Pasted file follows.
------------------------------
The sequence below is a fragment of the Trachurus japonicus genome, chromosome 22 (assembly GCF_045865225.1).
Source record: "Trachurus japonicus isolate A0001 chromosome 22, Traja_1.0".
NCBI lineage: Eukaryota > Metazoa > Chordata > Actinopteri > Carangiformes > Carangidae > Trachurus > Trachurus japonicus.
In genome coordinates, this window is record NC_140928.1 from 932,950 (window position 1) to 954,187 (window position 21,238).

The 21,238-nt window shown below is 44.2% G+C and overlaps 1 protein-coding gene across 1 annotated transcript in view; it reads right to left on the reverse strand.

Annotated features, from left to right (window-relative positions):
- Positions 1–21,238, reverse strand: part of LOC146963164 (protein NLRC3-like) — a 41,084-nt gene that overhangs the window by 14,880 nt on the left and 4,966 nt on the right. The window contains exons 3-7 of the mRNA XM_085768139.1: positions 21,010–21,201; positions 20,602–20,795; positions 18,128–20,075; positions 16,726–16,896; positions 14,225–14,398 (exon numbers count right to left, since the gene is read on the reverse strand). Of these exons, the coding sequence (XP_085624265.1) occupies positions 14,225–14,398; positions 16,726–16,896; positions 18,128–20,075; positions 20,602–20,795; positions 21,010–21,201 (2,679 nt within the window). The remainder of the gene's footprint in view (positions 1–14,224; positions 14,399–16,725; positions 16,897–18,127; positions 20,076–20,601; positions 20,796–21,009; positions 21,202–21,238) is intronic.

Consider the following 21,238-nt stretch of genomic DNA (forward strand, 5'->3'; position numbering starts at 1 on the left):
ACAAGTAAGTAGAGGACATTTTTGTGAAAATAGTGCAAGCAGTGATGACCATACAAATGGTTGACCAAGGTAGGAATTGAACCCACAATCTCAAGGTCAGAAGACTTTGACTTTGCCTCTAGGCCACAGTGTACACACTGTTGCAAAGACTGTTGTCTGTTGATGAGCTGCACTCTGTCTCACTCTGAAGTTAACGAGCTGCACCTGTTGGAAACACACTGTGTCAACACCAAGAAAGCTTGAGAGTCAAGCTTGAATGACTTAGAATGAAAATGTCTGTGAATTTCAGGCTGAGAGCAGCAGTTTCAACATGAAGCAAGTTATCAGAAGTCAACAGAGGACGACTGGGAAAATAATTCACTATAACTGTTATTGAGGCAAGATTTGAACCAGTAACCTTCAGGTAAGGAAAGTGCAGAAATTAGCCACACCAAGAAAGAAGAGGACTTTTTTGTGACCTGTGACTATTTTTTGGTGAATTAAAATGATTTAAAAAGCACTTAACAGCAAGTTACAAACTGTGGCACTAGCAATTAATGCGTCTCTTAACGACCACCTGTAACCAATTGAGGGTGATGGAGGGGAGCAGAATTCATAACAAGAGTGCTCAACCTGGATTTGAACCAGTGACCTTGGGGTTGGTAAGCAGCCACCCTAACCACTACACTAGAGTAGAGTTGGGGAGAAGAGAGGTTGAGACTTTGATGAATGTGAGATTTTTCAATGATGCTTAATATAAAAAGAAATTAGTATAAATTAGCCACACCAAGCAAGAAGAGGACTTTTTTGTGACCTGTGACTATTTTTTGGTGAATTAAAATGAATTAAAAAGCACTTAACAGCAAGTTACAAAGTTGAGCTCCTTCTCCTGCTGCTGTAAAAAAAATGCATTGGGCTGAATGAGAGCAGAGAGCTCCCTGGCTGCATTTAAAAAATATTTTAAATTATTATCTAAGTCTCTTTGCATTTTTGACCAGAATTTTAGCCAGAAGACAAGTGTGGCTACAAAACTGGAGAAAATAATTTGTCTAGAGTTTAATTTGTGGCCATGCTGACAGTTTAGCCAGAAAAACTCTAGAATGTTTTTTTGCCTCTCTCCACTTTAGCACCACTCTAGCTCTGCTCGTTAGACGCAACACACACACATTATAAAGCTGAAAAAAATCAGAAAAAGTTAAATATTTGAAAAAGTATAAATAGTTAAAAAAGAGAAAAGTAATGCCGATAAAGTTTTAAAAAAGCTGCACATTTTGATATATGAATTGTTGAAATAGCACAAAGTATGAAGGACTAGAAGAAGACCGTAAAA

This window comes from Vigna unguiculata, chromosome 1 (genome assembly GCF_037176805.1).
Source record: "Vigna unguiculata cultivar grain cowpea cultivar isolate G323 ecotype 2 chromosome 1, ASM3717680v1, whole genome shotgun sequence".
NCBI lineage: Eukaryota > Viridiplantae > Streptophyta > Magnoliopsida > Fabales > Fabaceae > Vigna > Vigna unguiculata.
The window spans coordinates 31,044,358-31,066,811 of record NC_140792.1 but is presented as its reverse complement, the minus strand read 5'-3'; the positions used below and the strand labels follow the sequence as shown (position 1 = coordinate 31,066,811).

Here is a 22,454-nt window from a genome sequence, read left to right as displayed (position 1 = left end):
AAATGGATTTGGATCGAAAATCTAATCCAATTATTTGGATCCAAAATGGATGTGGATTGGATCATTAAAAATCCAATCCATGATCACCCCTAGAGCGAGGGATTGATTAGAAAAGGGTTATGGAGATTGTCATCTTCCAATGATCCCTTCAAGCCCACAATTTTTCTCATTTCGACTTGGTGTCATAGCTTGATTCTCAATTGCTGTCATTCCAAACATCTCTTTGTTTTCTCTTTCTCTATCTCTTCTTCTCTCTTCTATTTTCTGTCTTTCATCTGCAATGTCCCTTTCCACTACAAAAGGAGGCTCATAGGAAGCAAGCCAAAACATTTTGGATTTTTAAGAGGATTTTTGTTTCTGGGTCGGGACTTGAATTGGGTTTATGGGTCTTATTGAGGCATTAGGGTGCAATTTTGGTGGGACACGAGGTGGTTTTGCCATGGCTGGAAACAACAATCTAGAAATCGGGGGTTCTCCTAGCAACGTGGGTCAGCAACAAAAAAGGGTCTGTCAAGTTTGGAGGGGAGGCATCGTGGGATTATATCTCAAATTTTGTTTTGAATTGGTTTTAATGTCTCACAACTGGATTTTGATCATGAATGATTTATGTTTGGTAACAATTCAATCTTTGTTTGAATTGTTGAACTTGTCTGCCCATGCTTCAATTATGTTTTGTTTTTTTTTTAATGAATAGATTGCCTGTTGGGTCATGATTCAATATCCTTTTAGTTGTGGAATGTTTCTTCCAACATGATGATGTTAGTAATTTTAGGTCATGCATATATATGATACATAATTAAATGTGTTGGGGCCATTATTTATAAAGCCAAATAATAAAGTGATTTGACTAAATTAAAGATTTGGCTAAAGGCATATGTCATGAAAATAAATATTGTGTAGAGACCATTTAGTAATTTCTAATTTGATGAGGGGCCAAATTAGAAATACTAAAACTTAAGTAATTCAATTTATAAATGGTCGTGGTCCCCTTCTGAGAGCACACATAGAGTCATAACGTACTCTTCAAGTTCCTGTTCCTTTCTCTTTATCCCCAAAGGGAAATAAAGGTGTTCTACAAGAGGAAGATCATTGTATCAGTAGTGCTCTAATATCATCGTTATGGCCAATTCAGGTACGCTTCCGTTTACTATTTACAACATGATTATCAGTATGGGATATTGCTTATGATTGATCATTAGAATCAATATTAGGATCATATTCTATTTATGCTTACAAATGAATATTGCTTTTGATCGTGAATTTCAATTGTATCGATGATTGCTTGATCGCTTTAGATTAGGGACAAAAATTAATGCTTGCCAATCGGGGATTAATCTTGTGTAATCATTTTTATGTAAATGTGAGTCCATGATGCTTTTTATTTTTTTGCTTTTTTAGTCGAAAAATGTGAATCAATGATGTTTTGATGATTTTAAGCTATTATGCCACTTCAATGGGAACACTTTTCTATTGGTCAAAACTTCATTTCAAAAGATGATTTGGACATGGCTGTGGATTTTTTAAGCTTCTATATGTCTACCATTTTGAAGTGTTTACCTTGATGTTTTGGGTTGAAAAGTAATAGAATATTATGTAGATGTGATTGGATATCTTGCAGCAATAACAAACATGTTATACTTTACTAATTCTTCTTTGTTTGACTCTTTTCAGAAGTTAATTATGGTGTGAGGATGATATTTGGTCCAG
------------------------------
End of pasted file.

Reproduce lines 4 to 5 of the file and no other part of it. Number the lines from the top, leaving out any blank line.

In genome coordinates, this window is record NC_140928.1 from 932,950 (window position 1) to 954,187 (window position 21,238).

The 21,238-nt window shown below is 44.2% G+C and overlaps 1 protein-coding gene across 1 annotated transcript in view; it reads right to left on the reverse strand.